3-D Stress Measurement in Glass
Publication Date: 2003-Nov-27
The IP.com Prior Art Database
ID614873 & ID615175
Description of the invention
Measuring stresses in glass is important both in manufacturing and in product design optimalisation. The most common methods rely on the use of polarised light. All these methods are non-destructive. As stresses cause the glass to become birefringent, the relative retardation of polarised light travelling through a stress containing glass body is a measure for the stress present. However, most of these measurements give an average stress over the glass thickness or light path through the glass. For flat glass, only two methods are known to measure the stress profile over their thickness, the scattered light method and magneto-photo-elasticity. The latter method is very exotic, complicated and expensive and therefore rarely used. At the mo ment there is only one of these set-ups available in the world. The former method has been widely discussed in literature over the past decades, but practical problems have prevented it from being adopted in industry, or even industrial R&D.
Another method of measuring stresses in brittle materials in general is by quantifying the effect of stresses on (hardness, eg. Vickers) indentations. However, this only enables measurements at the surface of the sample and is destructive.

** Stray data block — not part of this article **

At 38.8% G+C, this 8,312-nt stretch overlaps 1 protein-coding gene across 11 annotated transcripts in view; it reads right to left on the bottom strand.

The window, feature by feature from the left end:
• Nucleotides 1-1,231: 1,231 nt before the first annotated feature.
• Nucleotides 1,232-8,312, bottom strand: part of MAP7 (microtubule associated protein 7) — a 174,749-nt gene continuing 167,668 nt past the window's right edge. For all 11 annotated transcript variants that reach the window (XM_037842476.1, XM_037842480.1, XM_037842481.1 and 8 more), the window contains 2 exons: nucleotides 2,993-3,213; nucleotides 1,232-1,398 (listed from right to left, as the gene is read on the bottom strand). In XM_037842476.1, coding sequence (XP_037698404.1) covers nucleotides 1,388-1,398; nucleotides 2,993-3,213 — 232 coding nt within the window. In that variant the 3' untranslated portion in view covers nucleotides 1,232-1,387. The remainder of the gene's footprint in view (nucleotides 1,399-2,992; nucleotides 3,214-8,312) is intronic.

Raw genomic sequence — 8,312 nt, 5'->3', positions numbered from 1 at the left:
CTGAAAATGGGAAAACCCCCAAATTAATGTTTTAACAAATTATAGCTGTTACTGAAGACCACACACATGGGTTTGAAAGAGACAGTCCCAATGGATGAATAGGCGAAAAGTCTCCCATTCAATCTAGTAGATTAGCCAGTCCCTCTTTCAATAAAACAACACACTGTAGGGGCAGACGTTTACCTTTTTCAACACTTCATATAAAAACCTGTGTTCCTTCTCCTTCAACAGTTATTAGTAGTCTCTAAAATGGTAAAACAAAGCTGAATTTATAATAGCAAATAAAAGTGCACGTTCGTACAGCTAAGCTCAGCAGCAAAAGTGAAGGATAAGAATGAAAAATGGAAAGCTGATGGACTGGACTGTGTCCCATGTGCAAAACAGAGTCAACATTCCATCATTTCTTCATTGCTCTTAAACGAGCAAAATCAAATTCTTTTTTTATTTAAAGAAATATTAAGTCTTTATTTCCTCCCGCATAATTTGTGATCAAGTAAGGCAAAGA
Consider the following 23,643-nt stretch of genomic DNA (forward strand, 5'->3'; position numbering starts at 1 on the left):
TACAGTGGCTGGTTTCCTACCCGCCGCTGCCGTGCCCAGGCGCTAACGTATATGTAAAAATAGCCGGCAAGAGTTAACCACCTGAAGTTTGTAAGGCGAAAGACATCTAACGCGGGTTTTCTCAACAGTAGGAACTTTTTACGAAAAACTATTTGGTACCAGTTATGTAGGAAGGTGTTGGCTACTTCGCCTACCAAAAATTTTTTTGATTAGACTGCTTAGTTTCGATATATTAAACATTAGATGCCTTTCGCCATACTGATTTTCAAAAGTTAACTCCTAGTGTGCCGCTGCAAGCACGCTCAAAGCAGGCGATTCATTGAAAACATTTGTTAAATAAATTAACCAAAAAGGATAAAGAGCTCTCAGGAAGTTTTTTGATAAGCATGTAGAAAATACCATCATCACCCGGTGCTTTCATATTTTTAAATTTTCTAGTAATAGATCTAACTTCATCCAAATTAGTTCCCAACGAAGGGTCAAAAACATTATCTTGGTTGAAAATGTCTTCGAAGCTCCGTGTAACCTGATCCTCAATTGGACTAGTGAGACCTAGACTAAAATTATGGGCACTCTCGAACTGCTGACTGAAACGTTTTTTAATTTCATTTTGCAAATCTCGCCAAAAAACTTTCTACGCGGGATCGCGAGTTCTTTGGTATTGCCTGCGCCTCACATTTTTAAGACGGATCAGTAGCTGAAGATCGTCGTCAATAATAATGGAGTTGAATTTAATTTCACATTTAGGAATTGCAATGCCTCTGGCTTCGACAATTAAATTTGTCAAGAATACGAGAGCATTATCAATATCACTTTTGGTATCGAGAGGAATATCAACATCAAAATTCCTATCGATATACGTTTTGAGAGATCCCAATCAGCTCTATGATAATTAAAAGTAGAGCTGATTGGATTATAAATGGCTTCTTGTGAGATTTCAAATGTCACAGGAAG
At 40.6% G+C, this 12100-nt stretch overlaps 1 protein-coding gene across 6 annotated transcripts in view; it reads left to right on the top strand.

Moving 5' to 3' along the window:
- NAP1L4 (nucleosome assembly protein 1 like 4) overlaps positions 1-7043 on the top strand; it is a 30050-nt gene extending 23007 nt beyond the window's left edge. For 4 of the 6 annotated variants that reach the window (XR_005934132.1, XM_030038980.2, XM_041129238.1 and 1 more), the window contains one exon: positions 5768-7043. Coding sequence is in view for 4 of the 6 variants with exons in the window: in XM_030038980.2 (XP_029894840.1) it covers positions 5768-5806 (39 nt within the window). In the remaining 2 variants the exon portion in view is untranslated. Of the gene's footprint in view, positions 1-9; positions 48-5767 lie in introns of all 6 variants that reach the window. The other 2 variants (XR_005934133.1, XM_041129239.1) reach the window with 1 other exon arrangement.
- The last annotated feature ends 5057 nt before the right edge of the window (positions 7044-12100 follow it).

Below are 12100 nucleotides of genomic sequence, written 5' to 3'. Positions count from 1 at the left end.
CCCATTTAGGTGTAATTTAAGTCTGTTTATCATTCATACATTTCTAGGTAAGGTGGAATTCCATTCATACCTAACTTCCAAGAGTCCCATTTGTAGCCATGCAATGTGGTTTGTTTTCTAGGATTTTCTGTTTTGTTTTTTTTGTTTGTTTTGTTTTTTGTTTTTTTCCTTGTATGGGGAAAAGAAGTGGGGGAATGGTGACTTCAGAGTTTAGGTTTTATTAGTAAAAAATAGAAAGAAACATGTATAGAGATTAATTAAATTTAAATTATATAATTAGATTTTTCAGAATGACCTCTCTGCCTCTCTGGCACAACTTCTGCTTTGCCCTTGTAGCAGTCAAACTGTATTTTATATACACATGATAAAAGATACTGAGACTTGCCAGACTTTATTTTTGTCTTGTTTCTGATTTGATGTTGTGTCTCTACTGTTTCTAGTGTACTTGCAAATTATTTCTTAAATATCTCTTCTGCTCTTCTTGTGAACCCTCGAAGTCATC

Insight in glass forming processes requires a detailed knowledge of the stress distribution. Measurement of stress in glass is difficult and complicated. Furthermore, most of them only give information either on a small part of the glass (e.g. the surface) or the net-result for the whole thickness of the glass (birefringing of stressed glass). Therefore, standard practice is to use finite element thermo - mechanical calculations together with the aforementioned methods, to gain insight. However, the need remains to have a direct measurement method of the 3-dimensional stress distribution
Measures and insights
To determine whether the minimum laser energy density depends on stress we use the following set-up: a glass plate (free of internal stresses) is stressed at a well known level using a four-point bending test. The load is either zero, or 80 N, corresponding to 0 and 8 Mpa tensile stress. The laser beam is directed towards the stressed region. Tensile stress is maximum at the surface of the glass plate....